BY PETER B. GOLDEN
NEW YORK: OXFORD UNIVERSITY PRESS, 2011
192 PAGES, ISBN: 978-0195338195, PAPERBACK
This volume, one of the geographically themed books in the New Oxford World History series, is a welcome addition to the quite limited number of works on Central Asian history written for high school students and college undergraduates. Peter Golden is an accomplished scholar of the region, and he offers a broad sweep of historical development, ranging from the earliest era of oasis civilization to the modern era. The narrative is organized around basic themes that include the tension between agrarian and nomadic lifestyles, the complex and multilayered social fabric of Central Asian societies, and the recurrent infusion of new cultural markers and peoples via invasion and trade. For students encountering the region for the first time, Central Asia’s crucial position as a conduit in world affairs unfolds in the centuries-long interplay of Persians, Greeks, Arabs, Turks, and Mongols. This story is ably presented in just over 100 pages, providing a concise but engaging rendering of this region’s fascinating past.
In a short account covering several millennia, discussion of some periods invariably must be limited in scope. A weak spot in Professor Golden’s book is the slim account given the Soviet period and the past twenty years, representing the aftermath of independence for the five former USSR Central Asian republics. Only the last seven pages or so are devoted to a quite brief overview of Soviet policy and the problems faced by the arc of states lying between the Caspian Sea and the Tien Shan. Yet the major crises plaguing this portion of Central Asia, be they environmental, economic, social, or political, all stem from policies and mismanagement wrought by Soviet administrations. Examples include the destruction of the Aral Sea with its associated ecological and health problems, persistent episodes of ethnic violence in the Fergana Valley, and the continuing failure of the national leadership in the era of independence to establish social and political institutions in most of these countries that contribute to civil society and stability. Likewise, there is little information on the pivotal place of Afghanistan in post-9/11 Central Asian development strategy and stability. In the rare instance where students encounter coverage of Central Asia in the Western media, these issues are likely to be the focus, and a fuller presentation of their origins and consequences would be useful. A minor quibble is that the book contains five good maps, but there is no listing of these in the front matter. Introductory-level students would be more likely to make use of these resources if there was a quick-reference list at the beginning of the volume or at the beginning of the chapters in which they appear.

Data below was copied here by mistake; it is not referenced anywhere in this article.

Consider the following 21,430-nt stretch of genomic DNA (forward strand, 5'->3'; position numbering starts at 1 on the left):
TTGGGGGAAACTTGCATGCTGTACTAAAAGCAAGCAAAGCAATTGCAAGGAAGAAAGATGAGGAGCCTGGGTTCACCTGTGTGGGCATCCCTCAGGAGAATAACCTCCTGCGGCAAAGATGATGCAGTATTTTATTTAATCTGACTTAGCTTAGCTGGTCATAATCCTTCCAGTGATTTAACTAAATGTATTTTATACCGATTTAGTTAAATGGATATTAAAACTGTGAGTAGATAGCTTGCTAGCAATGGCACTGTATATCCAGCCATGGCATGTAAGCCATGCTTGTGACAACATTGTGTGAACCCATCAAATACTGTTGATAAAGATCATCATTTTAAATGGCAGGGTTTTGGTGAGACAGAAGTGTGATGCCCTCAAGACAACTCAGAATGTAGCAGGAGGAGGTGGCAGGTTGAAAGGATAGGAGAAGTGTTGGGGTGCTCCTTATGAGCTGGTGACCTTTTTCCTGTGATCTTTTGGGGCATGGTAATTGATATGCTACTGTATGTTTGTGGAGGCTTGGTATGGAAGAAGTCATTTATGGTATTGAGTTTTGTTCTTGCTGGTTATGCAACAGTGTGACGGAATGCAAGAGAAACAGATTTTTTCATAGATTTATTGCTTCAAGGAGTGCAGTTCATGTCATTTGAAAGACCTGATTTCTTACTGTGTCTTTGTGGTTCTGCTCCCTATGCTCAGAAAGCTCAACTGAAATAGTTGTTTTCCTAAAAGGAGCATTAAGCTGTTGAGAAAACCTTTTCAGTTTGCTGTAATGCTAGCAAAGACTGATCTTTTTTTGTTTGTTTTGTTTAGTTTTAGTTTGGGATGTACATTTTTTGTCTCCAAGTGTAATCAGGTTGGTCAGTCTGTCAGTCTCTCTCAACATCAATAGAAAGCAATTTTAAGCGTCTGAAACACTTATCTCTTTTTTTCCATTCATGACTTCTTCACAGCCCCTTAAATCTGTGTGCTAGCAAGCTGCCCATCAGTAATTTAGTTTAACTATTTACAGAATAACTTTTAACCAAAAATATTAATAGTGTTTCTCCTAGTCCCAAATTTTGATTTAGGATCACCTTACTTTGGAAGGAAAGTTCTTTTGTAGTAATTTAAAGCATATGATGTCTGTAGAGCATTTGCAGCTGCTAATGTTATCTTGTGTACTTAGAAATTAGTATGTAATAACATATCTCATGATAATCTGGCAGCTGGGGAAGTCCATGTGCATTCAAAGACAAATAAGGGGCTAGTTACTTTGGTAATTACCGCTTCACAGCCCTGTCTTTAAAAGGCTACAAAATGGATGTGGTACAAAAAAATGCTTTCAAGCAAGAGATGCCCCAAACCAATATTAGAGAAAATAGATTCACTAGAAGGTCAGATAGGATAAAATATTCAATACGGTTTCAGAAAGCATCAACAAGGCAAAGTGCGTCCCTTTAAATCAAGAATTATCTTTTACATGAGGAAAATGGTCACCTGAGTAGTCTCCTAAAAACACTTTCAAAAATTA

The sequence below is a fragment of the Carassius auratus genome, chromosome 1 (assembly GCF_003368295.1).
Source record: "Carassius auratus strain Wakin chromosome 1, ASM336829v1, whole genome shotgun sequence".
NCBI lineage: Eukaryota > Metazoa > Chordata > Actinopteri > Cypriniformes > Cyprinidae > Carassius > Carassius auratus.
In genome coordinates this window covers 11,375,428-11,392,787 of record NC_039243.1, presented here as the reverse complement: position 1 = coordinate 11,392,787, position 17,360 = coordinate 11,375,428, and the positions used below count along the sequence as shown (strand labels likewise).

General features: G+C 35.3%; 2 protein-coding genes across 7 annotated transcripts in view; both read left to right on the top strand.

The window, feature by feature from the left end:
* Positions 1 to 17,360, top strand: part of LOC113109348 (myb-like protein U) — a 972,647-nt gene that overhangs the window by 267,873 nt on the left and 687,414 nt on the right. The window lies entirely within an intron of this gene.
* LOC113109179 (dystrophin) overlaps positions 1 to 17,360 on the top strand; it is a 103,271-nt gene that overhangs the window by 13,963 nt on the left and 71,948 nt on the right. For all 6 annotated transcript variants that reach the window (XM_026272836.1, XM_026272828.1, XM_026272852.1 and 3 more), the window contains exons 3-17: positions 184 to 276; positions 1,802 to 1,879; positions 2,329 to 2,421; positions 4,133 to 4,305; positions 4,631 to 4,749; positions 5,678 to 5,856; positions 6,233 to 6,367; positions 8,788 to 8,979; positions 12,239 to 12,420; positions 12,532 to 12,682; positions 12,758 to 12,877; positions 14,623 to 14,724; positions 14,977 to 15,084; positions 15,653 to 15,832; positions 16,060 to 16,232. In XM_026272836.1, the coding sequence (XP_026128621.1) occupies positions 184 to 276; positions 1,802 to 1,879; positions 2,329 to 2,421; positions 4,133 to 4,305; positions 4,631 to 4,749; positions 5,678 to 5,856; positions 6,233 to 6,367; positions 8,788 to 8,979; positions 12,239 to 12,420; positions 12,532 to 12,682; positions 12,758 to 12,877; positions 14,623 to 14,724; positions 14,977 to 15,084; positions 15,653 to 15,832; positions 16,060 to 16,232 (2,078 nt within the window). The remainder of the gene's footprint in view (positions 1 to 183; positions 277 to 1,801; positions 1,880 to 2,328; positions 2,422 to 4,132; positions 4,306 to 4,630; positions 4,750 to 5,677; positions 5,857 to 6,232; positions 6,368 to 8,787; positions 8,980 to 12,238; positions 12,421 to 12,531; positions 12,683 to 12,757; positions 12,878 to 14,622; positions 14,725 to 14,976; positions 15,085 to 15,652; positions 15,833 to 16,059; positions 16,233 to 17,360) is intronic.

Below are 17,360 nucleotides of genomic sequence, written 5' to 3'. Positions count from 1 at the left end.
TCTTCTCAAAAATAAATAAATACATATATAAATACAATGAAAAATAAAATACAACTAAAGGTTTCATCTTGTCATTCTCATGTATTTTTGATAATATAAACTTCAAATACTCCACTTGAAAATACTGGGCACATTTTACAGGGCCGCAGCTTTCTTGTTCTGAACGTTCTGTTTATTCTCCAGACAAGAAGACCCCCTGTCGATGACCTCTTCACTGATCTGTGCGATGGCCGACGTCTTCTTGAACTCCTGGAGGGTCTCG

This work will be useful to teachers covering world history (tenth grade or above); those providing a unit on Asian history, especially the pre-modern era; and is a valuable addition to a study of Middle Eastern or South Asian history to 1800. It will serve nicely as the fundamental text in a course devoted exclusively to Central Asia, if bolstered with a few supplemental articles covering the last two centuries.